Bromsgrove School in the UK: My impressions from my visit



I try to attend the UK Secondary Schools Conference at least once a year precisely because the conference is followed up by agent visits to independent schools. I can choose which region I want to see schools in and go on a 3-day tour to the chosen region.

This year, I chose to visit Midland School in North West Birmingham, which had some very good schools, but most of all I wanted to visit Bromesgrove School in person.

Bromesgrove is a top ten UK IB school, offering such academic programmes in high school: GCSEs, after which you can take both A-levels and IBs.

From the website the school is very impressive, but about ten years ago I had a student here for IB and she constantly complained. She complained about the poor conditions in the residences, the super-serious discipline, for example, that she wasn't allowed to take classes because the coat she bought was 3 centimetres shorter than the school rules allowed. Since then, I have been wary of recommending this school to my clients, despite the high results of the students.

Let me start by saying that I liked Bromesgrove very much, from the rich infrastructure and the study and extra-curricular programmes on offer, to the atmosphere at the school, where international students are well integrated and get full support from the staff and local students.

The school has changed greatly in the last 10 years and has kept up with the times. New residences have been built for permanent residents and day students, many interesting programmes have been added, sports academies, technology has been introduced into the curriculum and significant changes have been made to school discipline.

During my visit I was able to talk to a student who has been at the boarding school since she was 10 years old - she is now 17. Thanks to her I learned a lot of interesting things about the teaching, the accommodation and all the changes that have taken place here over these 7 years.

The school takes children from a very young age, at the age of 2 or 3 a child can already go to the school-based nursery and then move on to primary school. There are around 1200 students at the school, 500 of whom are students studying and living at the school.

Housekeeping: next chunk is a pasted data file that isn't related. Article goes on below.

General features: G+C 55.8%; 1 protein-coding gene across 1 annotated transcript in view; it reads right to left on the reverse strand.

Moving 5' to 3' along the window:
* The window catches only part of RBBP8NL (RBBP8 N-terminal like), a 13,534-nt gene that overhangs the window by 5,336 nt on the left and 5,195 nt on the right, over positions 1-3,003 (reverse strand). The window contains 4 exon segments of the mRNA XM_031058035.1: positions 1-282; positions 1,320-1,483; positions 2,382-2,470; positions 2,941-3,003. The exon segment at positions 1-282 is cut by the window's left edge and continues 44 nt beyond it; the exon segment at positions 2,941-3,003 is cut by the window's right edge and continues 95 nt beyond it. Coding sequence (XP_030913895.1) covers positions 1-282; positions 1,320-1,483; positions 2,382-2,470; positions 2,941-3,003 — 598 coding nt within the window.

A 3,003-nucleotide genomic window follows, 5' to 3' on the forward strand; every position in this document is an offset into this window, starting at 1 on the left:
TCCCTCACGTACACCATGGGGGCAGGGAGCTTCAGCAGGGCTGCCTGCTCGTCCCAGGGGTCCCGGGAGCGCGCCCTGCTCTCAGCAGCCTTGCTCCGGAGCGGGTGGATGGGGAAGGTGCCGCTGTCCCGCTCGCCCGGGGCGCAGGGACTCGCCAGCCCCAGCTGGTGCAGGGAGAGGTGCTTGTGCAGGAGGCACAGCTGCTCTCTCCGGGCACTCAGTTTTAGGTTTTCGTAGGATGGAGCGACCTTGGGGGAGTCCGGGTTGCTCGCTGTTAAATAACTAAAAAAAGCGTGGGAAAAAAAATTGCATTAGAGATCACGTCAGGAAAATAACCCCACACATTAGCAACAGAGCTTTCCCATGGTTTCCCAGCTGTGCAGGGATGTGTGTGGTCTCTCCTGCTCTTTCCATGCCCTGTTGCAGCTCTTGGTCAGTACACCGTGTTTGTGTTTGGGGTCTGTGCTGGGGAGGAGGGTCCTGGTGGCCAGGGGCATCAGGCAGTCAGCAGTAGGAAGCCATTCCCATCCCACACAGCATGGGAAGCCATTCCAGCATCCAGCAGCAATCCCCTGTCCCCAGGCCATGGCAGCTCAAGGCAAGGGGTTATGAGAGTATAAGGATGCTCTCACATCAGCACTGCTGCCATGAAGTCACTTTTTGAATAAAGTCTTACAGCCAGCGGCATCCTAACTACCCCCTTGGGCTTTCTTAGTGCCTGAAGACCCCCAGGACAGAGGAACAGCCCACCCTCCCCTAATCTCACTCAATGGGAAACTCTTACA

There is a wide range of subjects for secondary and higher school students to choose from: GCSE programme - choice from 25 subjects, A-level programme - from 14, IB programme - from 10. The A-level programme is still being chosen by students more frequently, but IB is catching up. Dorothy, with whom I spoke, also chose the A-level programme, explaining that there are fewer subjects and it is easier to concentrate and get a good result, especially as she is confident that she will only apply to British universities and for the choice of her specialty this programme was enough.

On GCSE, students who are interested in science can take it as one subject and get a GCSE in one course, but they can also split the sciences and get three degrees in different sciences at once.

The curriculum at the school is taught in an unusual way and often students do not only study on campus, more so on GCSE: for example, when studying a British author in an English Literature class, students travel to the place where he was born to learn more elements of his biography and immerse themselves in the atmosphere.

The school also has electives that are attended in the evenings: acting classes, sports classes, finance and life skills classes, extra tutoring classes, etc.

There are numerous tennis courts and a swimming pool on the school campus, giving students the opportunity to train in professional sports academies for swimming and tennis. There are also numerous sports pitches, a multi-purpose gym, climbing wall and dance studio, plus a gym that is available to students from the age of 16. Sports academy students can choose BTEC Sports over one of the A-level subjects.

An interesting fact turned out to be that for many years the school has not had a bell to signal the end of a lesson - instead students and teacher have to keep track of time and be responsible for it.

A student told me that during her eight years at the school a lot has changed: several existing 6 residences for high school and middle school students have been expanded and a new residence has been built for junior high students. In addition, all of the school's buildings are constantly being renovated and the interiors improved.

Regarding the school uniform I mentioned earlier, she confirmed that indeed the rules here are quite strict, but slightly changed - now girls can not only wear skirts, but also trousers. At school everyone has to wear the school dress code at all times, in high school (Sixth Form) students wear classic business suits. In general, Dorothy does not think that discipline here is very strict, rather that the school has a business-like atmosphere.

Accommodation at the school is divided by age and grade level. Year 9-10 students live in triple rooms, Year 11 students live in twin rooms and in the final year they usually have their own room. Each room has a separate bathroom.

Before transferring to high school, students can choose whether they want to stay on the school campus or move to an off-campus campus 500 metres away.

While living on campus, students can also choose to go on excursions every weekend, engage in various activities and participate in sports and cultural activities: go to the cinema, take horse riding or shooting lessons and go on excursions.

Overall, the school made a very positive impression - a long way from London, but with a great atmosphere and infrastructure.


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